Readout of the polarization direction in bulk BaTiO3 using the photorefractive effect has been tested and discussed in great detail in the dissertation of Raymond A Motes submitted to the University of New Mexico in May 1987 and entered on Sept. 9, 1987; it is entitled "Two-Beam Coupling in Photorefractive Barium Titanate" and is herein incorporated by reference.

For mass data storage it is necessary for ferroelectric cells to have dimensions of about 10 μm2 or smaller. These dimensions are easily attainable with current IC fabrication technology. For these dimensions, the photorefractive coupling must be strong enough to detect a change in intensity for alternate polarization directions. The photorefractive coupling equation is as follows: ##EQU1##

In this equation, I1 (O) and I2 (O) represent the intensities of beam 14 and beam 16, respectively, before entering the crystal 12 and I1 (L) is the intensity of beam 14 after passing through the crystal. The length of the crystal is given by L and the photorefractive coupling coefficient by Γ. If the polarization direction is reversed, the sign of Γ changes for equation (1).

From equation (1), the switching ratio SR (defined as the intensity of beam 14 with the ferroelectric polarization in one direction divided by the intensity of beam 14 with the ferroelectric polarization in the opposite direction) is ##EQU2##

If we let I2 be much larger than I1 then equation (2) reduces to

SR=exp (2ΓL).                                        (3)

Photorefractive coupling coefficients of 17 cm-1 are not uncommon. With L=10 μm, the switching ratio is 1.034. This is easily detected assuming the intensity stability of the laser is less than 1%. Lasers which meet this intensity stability requirement are available.

If one detector is used as shown in FIG. 1, a reference voltage will have to be defined that is halfway between the maximum intensity and minimum intensity. Any variations in the transmitted intensity due to effects other than polarization will require that a new reference voltage be calculated. A technique for detecting the polarization state of the cell that requires no threshold voltage calculation and is insensitive to intensity variations, including laser noise, is shown in FIG. 3. This technique requires two detectors 30, 32 and equal intensities for the two input beams 14, 16 (i.e., a split beam from a single source). In this case the switching ratio reduces to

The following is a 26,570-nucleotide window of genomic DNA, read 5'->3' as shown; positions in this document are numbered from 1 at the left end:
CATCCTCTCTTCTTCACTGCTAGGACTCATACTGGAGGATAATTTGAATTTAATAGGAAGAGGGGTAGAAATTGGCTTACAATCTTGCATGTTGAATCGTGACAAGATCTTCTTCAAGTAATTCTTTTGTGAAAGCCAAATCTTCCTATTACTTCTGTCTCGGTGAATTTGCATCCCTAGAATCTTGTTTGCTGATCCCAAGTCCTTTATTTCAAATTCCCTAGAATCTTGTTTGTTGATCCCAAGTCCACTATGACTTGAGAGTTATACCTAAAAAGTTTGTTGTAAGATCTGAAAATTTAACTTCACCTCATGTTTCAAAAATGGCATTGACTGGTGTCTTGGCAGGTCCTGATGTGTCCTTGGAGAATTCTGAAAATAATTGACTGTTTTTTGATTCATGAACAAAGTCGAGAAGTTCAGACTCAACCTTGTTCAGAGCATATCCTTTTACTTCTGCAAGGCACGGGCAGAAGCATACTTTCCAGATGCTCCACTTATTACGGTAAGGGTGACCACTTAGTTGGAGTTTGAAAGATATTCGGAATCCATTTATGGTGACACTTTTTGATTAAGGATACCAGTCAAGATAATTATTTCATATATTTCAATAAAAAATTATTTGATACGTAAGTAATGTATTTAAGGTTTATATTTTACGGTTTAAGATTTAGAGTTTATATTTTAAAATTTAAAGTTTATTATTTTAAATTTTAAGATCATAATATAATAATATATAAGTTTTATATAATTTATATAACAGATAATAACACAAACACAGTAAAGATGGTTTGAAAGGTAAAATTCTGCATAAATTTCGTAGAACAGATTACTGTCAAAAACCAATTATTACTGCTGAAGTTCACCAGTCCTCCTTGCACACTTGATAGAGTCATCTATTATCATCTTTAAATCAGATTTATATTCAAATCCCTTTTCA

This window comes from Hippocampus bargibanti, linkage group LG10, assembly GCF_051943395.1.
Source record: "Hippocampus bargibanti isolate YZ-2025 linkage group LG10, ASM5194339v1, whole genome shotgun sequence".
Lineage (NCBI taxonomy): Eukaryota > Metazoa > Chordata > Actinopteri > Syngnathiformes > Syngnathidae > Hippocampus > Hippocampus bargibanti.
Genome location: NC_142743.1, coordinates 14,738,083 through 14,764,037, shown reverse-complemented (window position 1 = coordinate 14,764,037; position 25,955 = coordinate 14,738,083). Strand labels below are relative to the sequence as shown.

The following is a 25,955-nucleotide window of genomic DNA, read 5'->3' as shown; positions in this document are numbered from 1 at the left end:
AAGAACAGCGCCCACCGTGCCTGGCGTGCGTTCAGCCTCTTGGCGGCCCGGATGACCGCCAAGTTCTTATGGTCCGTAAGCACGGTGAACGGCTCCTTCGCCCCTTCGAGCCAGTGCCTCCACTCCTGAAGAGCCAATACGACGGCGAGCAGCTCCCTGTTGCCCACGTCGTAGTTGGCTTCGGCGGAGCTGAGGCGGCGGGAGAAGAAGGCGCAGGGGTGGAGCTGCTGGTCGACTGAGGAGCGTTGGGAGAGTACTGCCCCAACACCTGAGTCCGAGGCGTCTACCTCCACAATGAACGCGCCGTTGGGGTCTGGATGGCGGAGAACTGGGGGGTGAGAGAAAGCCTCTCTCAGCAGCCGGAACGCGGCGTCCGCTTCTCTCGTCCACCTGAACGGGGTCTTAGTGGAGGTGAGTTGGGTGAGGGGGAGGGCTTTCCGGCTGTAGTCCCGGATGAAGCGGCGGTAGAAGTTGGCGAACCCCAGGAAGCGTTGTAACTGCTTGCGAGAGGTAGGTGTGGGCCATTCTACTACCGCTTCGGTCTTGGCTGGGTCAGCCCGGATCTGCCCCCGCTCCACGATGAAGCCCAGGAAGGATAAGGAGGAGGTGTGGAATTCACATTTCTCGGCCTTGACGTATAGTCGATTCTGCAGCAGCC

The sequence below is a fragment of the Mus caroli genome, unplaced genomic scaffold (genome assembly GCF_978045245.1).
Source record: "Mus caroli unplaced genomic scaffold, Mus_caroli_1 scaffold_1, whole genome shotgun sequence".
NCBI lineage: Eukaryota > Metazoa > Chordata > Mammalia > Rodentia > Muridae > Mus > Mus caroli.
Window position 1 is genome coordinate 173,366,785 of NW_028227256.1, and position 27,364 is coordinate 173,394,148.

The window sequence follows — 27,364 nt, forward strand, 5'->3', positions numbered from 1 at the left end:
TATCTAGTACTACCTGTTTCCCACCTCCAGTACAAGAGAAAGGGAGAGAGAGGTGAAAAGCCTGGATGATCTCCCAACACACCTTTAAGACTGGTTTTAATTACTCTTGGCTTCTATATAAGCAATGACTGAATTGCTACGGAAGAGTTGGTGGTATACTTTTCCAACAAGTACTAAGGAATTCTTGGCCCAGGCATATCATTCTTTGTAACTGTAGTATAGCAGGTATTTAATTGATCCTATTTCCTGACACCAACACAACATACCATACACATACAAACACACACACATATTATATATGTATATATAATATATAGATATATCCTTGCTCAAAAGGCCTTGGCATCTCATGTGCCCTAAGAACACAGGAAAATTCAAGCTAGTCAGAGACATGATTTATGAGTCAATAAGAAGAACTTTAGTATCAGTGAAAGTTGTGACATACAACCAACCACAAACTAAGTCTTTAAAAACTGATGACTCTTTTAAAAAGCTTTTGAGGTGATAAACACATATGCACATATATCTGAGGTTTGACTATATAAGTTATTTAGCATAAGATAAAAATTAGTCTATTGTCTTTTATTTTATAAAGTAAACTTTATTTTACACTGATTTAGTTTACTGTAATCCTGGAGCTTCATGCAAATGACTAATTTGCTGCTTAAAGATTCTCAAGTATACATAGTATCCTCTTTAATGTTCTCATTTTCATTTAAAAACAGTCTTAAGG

SR=exp (ΓL).                                         (4)

The output of the two detectors is simply input into a voltage comparator 34. If the output of detector 32 is higher than that of detector 30, the comparator output is high. If the output of detector 30 is higher than that of detector 32, the comparator output is low. This allows the polarization state of the cell to be directly converted to digital information at the comparator output. If the two laser beams originate from the same laser, each beam contains the same noise. This noise is canceled by the comparator through common mode rejection ratio and does not affect its ability to detect polarization vector direction.

In FIG. 4 we show the detector balancing circuit 29 design in detail. Photodiode detectors 30, 32 are used since they can be made very small. These photodiodes are operated in the reverse bias mode. The diodes conduct current in the reverse direction when exposed to light. This current flow causes a voltage to develop across the resistors. Detector 32 is connected to a potentiometer 33 instead of a fixed resistor (35) so the output of the detectors can be balanced. The potentiometer is used to compensate for differences in the detectors, the two laser sources, and in the two optical paths. After both legs of the circuit 29 are balanced, the signal outputs are input to a comparator 34 which compares the output voltages of the two detector circuit legs. If the polarization of the memory cell is to the right detector 32, output from the right circuit leg will be larger than from the left detector 30 circuit leg. The comparator output will then be zero indicating a logic level of "0". If the polarization of the memory cell to the left, the circuit leg of detector 30 will have the larger output voltage. In this case the comparator output will be high (+5 volts) indicating a logic level of "1". The output of the comparator is immediately compatible with other digital circuitry.

In the above description we have assumed that the memory cell 12 has a horizontal polarization. It is also possible to use a photorefractive, ferroelectric memory cell that has vertical polarization.